The output of a detector 48 is processed by electronic circuitry, such as amplifier 52 and analyzer 54, and a sorting decision is taken on the basis of measured parameter values. In one embodiment, intensity modulator 30 is controlled by the system driver 56 and is used to switch the intensity of deflection beam 12". Depending on the state of this beam, the particle is propelled into a collection region within manipulation chamber 26 to be removed for further analysis.
In a particular embodiment of the present invention, the propulsion and deflection beams 12', 12" are derived by means of a beam splitter 16 from the same main laser 12, which may be an argon ion laser (Spectra-Physics, Mountain View, Calif.) operating at 488 nm. Deflection beam 12" passes along beam path 20 and is aligned by mirror 28 for passage through acoustooptic modulator 30 (NRC, Fountain Valley, California), which splits beam 12" into several diffracted beams that are directed toward aperture 34 by mirror 32. Aperture 34 allows only the zero order beam to reach manipulation chamber 26. A probe beam 14 is generated by a low power probe laser, which may be a HeNe laser at 633 nm, for use in particle identification. Probe beam 14 travels along beam path 20 and is blocked along propulsion beam path 18 by a short-pass filter 22, e.g., a 500 nm filter. planoconvex lenses 24, 36 (50 mm focal length) focus propulsion beam 12', deflection 12" and probe 14 beams.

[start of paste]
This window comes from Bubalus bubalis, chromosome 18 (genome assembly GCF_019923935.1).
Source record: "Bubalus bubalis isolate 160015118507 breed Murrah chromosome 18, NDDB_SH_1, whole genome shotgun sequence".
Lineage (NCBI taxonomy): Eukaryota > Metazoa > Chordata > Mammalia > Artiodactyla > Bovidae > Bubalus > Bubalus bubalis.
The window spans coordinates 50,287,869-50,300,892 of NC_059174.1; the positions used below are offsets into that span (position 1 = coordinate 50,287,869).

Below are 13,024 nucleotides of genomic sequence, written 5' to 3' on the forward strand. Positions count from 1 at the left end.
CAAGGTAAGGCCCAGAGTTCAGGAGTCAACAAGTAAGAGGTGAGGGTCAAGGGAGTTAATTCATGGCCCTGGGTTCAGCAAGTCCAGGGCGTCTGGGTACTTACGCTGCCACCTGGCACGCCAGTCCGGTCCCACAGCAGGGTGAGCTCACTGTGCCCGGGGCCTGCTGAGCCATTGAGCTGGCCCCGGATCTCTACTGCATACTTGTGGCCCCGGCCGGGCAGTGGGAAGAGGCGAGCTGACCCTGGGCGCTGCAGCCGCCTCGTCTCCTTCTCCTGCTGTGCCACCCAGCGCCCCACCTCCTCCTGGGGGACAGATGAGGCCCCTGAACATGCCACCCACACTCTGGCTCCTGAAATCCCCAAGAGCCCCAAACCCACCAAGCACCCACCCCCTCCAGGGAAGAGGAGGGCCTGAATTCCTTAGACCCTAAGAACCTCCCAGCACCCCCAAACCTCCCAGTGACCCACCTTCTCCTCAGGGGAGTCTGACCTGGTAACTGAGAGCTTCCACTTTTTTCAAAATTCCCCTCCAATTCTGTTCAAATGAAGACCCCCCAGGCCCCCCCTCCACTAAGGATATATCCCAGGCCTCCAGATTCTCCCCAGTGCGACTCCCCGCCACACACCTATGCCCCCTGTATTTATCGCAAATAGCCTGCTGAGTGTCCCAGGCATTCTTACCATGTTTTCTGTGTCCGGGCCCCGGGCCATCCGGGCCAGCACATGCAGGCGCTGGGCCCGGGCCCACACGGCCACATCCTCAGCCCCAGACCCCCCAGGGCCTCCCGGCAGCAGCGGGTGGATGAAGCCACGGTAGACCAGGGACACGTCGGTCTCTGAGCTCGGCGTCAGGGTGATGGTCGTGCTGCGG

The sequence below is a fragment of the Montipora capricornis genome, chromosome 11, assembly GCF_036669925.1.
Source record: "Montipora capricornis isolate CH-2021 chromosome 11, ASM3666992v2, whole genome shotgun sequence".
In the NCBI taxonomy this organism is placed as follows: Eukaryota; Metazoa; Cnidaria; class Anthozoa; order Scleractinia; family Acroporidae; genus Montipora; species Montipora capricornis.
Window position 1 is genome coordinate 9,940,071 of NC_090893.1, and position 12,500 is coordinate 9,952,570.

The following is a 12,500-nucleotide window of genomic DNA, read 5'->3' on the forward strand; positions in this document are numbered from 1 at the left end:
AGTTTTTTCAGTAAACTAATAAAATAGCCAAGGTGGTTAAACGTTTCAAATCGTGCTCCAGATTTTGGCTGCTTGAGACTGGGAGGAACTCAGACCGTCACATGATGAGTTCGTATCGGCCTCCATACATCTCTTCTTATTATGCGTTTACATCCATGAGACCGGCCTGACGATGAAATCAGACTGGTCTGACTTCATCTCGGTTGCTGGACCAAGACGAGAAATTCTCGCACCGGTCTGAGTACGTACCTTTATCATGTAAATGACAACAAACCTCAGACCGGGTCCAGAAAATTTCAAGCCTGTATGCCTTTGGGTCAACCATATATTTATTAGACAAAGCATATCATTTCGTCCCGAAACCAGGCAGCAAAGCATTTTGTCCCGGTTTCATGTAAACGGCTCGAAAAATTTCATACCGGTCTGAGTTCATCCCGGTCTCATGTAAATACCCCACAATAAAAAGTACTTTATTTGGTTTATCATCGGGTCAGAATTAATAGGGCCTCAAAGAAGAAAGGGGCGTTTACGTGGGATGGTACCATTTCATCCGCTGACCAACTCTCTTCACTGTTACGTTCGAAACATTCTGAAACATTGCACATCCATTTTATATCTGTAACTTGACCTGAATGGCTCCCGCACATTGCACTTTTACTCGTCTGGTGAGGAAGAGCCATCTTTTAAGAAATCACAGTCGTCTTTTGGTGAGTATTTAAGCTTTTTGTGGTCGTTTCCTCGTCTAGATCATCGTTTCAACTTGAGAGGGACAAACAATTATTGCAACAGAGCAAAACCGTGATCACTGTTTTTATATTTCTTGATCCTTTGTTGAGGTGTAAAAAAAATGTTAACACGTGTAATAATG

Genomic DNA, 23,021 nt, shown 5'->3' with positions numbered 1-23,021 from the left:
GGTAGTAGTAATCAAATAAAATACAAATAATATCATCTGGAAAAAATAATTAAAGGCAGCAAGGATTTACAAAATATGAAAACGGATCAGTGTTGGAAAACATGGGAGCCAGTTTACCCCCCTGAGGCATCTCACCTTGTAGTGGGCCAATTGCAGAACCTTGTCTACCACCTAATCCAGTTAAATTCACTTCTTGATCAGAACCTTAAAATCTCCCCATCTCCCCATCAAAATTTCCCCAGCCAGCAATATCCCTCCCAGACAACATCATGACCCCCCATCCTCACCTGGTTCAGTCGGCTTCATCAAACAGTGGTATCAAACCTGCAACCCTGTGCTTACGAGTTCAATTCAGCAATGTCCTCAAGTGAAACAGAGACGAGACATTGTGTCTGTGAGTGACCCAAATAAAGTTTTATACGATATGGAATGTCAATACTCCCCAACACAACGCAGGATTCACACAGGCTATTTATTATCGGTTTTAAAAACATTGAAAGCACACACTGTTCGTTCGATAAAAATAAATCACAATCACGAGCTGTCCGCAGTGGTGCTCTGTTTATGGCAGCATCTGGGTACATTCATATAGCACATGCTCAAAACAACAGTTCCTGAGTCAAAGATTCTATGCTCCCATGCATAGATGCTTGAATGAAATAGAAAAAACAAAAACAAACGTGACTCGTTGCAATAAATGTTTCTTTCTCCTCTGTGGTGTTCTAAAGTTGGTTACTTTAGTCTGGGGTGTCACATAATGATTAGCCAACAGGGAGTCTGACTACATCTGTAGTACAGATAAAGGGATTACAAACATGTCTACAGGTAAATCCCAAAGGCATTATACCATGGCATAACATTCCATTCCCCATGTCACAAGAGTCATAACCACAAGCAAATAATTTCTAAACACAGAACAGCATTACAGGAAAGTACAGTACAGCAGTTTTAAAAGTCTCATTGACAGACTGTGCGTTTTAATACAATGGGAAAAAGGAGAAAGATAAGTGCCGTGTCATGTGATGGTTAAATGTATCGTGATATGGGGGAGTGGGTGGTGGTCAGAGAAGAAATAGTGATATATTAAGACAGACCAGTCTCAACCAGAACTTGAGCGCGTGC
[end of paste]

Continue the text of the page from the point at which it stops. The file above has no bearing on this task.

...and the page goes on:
An observation device 40, which may be a stereo microscope (Model SZH, Olympus, Japan), is placed above manipulation chamber 26. Observation and measurement within chamber 26 may be through a video system 42. Long-pass filter 38, e.g., 515 nm, may be placed before microscope 40 to block the light scattered from the main beams 12', 12". Detector 48 may be provided with observation device 40 for direct optical measurements of phenotypical events within chamber 26. Optical fiber 46 connects optical pickup 44 to photomultiplier tube 48 (EMI 9798QB) for optical measurements, e.g., measuring 90° light scatter. The output 50 of photomultiplier tube 48 is amplified 52 for analysis by a pulse shape analyzer 54.
Typical event parameters include pulse height, pulse width (interval between threshold crossing points), and number of threshold crossings. In one embodiment, the logical conditions for activating deflection beam 12" are that (i) the pulse height be within a preset window; (ii) the pulse width be shorter than a preset value; and (iii) the number of threshold crossings in the positive direction within a preset interval be less than two. These conditions ensure that a decision to deflect is not made when two or more particles are present in the measurement region. The logic output of analyzer 54 controls acoustooptic modulator driver 56 and the intensity of deflection beam 12" through acoustooptic modulator 30.